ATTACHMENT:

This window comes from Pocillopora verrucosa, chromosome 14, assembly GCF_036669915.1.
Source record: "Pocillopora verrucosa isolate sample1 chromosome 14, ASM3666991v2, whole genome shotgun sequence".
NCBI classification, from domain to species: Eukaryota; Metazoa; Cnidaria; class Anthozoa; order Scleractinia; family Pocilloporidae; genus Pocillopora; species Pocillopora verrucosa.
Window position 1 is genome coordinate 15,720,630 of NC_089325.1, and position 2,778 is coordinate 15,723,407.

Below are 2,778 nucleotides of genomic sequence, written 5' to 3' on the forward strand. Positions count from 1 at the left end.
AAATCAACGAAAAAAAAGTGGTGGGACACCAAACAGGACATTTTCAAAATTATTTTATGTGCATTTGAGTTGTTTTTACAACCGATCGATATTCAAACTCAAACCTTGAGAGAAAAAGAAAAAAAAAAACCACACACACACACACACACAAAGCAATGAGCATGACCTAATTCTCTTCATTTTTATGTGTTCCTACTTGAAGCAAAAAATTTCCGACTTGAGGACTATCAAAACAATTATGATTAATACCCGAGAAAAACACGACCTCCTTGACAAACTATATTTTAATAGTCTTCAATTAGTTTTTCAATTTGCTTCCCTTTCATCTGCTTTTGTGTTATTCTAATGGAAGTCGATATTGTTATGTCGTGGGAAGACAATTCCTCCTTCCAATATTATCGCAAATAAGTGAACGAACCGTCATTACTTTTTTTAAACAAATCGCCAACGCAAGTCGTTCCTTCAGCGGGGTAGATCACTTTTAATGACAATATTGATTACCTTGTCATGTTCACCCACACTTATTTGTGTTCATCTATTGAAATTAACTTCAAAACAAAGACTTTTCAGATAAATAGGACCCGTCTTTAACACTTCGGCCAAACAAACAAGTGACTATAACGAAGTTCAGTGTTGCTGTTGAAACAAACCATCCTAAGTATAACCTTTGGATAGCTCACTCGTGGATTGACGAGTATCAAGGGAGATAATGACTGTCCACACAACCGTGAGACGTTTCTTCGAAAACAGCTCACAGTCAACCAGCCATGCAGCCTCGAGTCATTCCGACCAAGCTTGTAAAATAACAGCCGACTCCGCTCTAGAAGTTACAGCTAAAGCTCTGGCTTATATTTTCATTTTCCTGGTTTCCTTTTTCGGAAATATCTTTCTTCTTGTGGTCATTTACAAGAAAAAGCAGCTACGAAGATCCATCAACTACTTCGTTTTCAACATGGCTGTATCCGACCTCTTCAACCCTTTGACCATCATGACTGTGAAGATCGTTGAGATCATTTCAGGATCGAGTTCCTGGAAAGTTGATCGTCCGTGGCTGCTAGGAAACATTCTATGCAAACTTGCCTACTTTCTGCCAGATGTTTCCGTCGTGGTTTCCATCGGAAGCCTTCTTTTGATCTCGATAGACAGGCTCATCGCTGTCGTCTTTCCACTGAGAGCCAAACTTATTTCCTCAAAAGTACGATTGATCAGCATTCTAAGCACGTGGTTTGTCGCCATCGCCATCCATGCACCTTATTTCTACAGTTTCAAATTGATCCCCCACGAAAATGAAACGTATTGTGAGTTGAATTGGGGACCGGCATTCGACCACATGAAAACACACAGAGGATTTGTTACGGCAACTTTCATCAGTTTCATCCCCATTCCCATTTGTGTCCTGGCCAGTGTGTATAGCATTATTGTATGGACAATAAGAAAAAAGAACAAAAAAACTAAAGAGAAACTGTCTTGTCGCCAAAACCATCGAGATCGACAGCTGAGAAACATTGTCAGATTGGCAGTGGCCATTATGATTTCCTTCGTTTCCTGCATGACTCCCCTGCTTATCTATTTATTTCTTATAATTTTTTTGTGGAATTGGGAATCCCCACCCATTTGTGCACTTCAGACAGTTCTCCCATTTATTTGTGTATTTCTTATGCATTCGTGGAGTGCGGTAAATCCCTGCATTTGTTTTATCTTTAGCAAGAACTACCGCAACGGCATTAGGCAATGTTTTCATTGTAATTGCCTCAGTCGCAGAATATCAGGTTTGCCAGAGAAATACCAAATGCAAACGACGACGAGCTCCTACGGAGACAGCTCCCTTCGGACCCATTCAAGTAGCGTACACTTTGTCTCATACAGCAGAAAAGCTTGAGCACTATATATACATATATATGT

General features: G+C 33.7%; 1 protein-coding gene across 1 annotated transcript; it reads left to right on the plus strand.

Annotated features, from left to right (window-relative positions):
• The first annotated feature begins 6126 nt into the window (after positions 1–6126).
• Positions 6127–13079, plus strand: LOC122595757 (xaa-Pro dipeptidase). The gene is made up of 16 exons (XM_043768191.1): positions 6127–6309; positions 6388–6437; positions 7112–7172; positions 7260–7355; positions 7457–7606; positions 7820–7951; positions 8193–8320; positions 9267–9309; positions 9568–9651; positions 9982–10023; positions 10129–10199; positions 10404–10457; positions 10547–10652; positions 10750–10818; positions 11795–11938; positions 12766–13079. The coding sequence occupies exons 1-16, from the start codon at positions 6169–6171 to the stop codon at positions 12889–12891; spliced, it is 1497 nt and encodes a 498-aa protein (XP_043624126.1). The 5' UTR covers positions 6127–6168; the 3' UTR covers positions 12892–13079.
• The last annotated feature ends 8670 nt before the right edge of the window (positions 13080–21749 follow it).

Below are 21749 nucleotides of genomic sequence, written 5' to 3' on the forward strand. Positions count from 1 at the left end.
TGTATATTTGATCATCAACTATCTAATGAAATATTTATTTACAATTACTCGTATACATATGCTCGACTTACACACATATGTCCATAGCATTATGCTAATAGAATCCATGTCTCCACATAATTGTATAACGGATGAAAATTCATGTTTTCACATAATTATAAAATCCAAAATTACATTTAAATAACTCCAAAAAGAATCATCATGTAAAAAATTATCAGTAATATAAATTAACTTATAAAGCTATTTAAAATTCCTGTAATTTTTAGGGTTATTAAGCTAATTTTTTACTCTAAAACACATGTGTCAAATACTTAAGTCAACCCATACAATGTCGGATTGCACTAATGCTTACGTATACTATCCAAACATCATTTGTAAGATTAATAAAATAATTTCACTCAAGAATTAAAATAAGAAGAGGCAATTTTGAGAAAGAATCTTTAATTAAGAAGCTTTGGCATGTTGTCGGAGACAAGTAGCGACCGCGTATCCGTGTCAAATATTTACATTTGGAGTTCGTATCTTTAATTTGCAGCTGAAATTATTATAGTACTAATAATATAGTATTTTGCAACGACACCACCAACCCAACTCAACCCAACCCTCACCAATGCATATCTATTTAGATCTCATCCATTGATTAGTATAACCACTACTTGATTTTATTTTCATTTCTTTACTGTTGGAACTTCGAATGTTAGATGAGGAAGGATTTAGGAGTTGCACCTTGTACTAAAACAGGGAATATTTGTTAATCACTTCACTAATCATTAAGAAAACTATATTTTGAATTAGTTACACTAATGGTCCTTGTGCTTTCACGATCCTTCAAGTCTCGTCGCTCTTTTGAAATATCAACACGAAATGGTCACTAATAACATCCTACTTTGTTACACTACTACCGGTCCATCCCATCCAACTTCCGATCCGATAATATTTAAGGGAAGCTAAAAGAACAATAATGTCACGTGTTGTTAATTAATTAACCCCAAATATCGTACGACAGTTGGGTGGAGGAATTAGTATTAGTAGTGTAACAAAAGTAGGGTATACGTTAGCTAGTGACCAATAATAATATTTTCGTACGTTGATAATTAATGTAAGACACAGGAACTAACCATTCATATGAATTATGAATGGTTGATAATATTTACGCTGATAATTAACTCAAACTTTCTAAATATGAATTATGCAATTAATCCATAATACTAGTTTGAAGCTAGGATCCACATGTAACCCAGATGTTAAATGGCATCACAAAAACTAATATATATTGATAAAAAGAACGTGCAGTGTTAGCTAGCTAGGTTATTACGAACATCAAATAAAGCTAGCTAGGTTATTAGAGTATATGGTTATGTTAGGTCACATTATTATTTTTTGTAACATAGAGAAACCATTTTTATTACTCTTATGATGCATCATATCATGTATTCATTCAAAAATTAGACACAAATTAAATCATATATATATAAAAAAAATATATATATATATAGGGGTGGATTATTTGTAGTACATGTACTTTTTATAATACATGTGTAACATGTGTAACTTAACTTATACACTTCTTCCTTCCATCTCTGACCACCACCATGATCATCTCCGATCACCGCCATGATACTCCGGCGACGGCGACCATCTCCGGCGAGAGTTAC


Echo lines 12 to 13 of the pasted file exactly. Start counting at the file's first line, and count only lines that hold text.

Below are 21749 nucleotides of genomic sequence, written 5' to 3' on the forward strand. Positions count from 1 at the left end.
TGTATATTTGATCATCAACTATCTAATGAAATATTTATTTACAATTACTCGTATACATATGCTCGACTTACACACATATGTCCATAGCATTATGCTAATAGAATCCATGTCTCCACATAATTGTATAACGGATGAAAATTCATGTTTTCACATAATTATAAAATCCAAAATTACATTTAAATAACTCCAAAAAGAATCATCATGTAAAAAATTATCAGTAATATAAATTAACTTATAAAGCTATTTAAAATTCCTGTAATTTTTAGGGTTATTAAGCTAATTTTTTACTCTAAAACACATGTGTCAAATACTTAAGTCAACCCATACAATGTCGGATTGCACTAATGCTTACGTATACTATCCAAACATCATTTGTAAGATTAATAAAATAATTTCACTCAAGAATTAAAATAAGAAGAGGCAATTTTGAGAAAGAATCTTTAATTAAGAAGCTTTGGCATGTTGTCGGAGACAAGTAGCGACCGCGTATCCGTGTCAAATATTTACATTTGGAGTTCGTATCTTTAATTTGCAGCTGAAATTATTATAGTACTAATAATATAGTATTTTGCAACGACACCACCAACCCAACTCAACCCAACCCTCACCAATGCATATCTATTTAGATCTCATCCATTGATTAGTATAACCACTACTTGATTTTATTTTCATTTCTTTACTGTTGGAACTTCGAATGTTAGATGAGGAAGGATTTAGGAGTTGCACCTTGTACTAAAACAGGGAATATTTGTTAATCACTTCACTAATCATTAAGAAAACTATATTTTGAATTAGTTACACTAATGGTCCTTGTGCTTTCACGATCCTTCAAGTCTCGTCGCTCTTTTGAAATATCAACACGAAATGGTCACTAATAACATCCTACTTTGTTACACTACTACCGGTCCATCCCATCCAACTTCCGATCCGATAATATTTAAGGGAAGCTAAAAGAACAATAATGTCACGTGTTGTTAATTAATTAACCCCAAATATCGTACGACAGTTGGGTGGAGGAATTAGTATTAGTAGTGTAACAAAAGTAGGGTATACGTTAGCTAGTGACCAATAATAATATTTTCGTACGTTGATAATTAATGTAAGACACAGGAACTAACCATTCATATGAATTATGAATGGTTGATAATATTTACGCTGATAATTAACTCAAACTTTCTAAATATGAATTATGCAATTAATCCATAATACTAGTTTGAAGCTAGGATCCACATGTAACCCAGATGTTAAATGGCATCACAAAAACTAATATATATTGATAAAAAGAACGTGCAGTGTTAGCTAGCTAGGTTATTACGAACATCAAATAAAGCTAGCTAGGTTATTAGAGTATATGGTTATGTTAGGTCACATTATTATTTTTTGTAACATAGAGAAACCATTTTTATTACTCTTATGATGCATCATATCATGTATTCATTCAAAAATTAGACACAAATTAAATCATATATATATAAAAAAAATATATATATATATAGGGGTGGATTATTTGTAGTACATGTACTTTTTATAATACATGTGTAACATGTGTAACTTAACTTATACACTTCTTCCTTCCATCTCTGACCACCACCATGATCATCTCCGATCACCGCCATGATACTCCGGCGACGGCGACCATCTCCGGCGAGAGTTAC